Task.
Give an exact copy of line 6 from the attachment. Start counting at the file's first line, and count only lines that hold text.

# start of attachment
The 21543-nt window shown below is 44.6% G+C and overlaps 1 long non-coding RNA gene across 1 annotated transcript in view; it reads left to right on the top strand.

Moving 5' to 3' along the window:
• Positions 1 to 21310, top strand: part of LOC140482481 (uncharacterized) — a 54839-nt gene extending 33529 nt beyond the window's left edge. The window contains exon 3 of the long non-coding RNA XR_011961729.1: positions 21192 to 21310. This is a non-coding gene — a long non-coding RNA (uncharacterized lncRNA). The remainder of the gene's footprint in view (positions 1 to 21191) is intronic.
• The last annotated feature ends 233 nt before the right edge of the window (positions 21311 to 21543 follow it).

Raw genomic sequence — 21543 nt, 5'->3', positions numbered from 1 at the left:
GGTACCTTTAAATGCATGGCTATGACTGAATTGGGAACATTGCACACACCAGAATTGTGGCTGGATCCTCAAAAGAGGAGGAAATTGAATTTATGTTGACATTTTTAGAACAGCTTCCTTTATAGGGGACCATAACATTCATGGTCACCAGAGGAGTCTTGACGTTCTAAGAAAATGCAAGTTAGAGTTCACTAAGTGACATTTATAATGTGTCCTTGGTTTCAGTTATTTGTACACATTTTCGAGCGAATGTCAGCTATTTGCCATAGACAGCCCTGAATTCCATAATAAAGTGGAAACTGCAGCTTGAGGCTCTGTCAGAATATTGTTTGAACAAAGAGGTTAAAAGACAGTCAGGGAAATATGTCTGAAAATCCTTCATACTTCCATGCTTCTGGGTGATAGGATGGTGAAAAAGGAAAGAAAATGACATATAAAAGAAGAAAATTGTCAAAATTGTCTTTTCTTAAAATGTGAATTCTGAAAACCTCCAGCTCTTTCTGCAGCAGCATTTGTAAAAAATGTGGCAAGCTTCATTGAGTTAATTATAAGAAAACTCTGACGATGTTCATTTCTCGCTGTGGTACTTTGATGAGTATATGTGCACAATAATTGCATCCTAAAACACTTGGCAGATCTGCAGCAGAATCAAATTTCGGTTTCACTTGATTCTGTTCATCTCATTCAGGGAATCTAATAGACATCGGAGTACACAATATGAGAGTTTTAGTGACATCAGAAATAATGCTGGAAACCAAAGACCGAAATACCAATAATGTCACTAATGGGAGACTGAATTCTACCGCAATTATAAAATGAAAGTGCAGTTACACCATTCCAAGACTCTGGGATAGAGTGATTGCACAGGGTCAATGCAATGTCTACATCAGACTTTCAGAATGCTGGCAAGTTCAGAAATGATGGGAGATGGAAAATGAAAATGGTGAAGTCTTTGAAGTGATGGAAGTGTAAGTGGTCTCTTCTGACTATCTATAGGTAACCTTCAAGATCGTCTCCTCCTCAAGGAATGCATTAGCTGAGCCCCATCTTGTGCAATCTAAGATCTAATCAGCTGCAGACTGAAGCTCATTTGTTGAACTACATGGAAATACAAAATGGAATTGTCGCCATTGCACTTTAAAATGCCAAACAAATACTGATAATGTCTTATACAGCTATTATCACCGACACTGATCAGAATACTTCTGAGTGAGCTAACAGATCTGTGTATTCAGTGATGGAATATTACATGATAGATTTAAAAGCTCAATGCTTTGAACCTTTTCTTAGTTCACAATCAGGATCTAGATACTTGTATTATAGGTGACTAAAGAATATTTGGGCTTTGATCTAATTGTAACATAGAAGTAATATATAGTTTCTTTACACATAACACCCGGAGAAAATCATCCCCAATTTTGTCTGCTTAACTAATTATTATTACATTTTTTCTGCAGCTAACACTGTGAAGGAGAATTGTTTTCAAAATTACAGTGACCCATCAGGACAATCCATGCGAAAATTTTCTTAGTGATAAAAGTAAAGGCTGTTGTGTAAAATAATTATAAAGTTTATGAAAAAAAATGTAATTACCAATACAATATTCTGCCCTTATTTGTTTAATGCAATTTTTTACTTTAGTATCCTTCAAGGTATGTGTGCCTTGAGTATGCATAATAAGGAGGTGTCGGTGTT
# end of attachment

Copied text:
GGTACCTTTAAATGCATGGCTATGACTGAATTGGGAACATTGCACACACCAGAATTGTGGCTGGATCCTCAAAAGAGGAGGAAATTGAATTTATGTTGACATTTTTAGAACAGCTTCCTTTATAGGGGACCATAACATTCATGGTCACCAGAGGAGTCTTGACGTTCTAAGAAAATGCAAGTTAGAGTTCACTAAGTGACATTTATAATGTGTCCTTGGTTTCAGTTATTTGTACACATTTTCGAGCGAATGTCAGCTATTTGCCATAGACAGCCCTGAATTCCATAATAAAGTGGAAACTGCAGCTTGAGGCTCTGTCAGAATATTGTTTGAACAAAGAGGTTAAAAGACAGTCAGGGAAATATGTCTGAAAATCCTTCATACTTCCATGCTTCTGGGTGATAGGATGGTGAAAAAGGAAAGAAAATGACATATAAAAGAAGAAAATTGTCAAAATTGTCTTTTCTTAAAATGTGAATTCTGAAAACCTCCAGCTCTTTCTGCAGCAGCATTTGTAAAAAATGTGGCAAGCTTCATTGAGTTAATTATAAGAAAACTCTGACGATGTTCATTTCTCGCTGTGGTACTTTGATGAGTATATGTGCACAATAATTGCATCCTAAAACACTTGGCAGATCTGCAGCAGAATCAAATTTCGGTTTCACTTGATTCTGTTCATCTCATTCAGGGAATCTAATAGACATCGGAGTACACAATATGAGAGTTTTAGTGACATCAGAAATAATGCTGGAAACCAAAGACCGAAATACCAATAATGTCACTAATGGGAGACTGAATTCTACCGCAATTATAAAATGAAAGTGCAGTTACACCATTCCAAGACTCTGGGATAGAGTGATTGCACAGGGTCAATGCAATGTCTACATCAGACTTTCAGAATGCTGGCAAGTTCAGAAATGATGGGAGATGGAAAATGAAAATGGTGAAGTCTTTGAAGTGATGGAAGTGTAAGTGGTCTCTTCTGACTATCTATAGGTAACCTTCAAGATCGTCTCCTCCTCAAGGAATGCATTAGCTGAGCCCCATCTTGTGCAATCTAAGATCTAATCAGCTGCAGACTGAAGCTCATTTGTTGAACTACATGGAAATACAAAATGGAATTGTCGCCATTGCACTTTAAAATGCCAAACAAATACTGATAATGTCTTATACAGCTATTATCACCGACACTGATCAGAATACTTCTGAGTGAGCTAACAGATCTGTGTATTCAGTGATGGAATATTACATGATAGATTTAAAAGCTCAATGCTTTGAACCTTTTCTTAGTTCACAATCAGGATCTAGATACTTGTATTATAGGTGACTAAAGAATATTTGGGCTTTGATCTAATTGTAACATAGAAGTAATATATAGTTTCTTTACACATAACACCCGGAGAAAATCATCCCCAATTTTGTCTGCTTAACTAATTATTATTACATTTTTTCTGCAGCTAACACTGTGAAGGAGAATTGTTTTCAAAATTACAGTGACCCATCAGGACAATCCATGCGAAAATTTTCTTAGTGATAAAAGTAAAGGCTGTTGTGTAAAATAATTATAAAGTTTATGAAAAAAAATGTAATTACCAATACAATATTCTGCCCTTATTTGTTTAATGCAATTTTTTACTTTAGTATCCTTCAAGGTATGTGTGCCTTGAGTATGCATAATAAGGAGGTGTCGGTGTT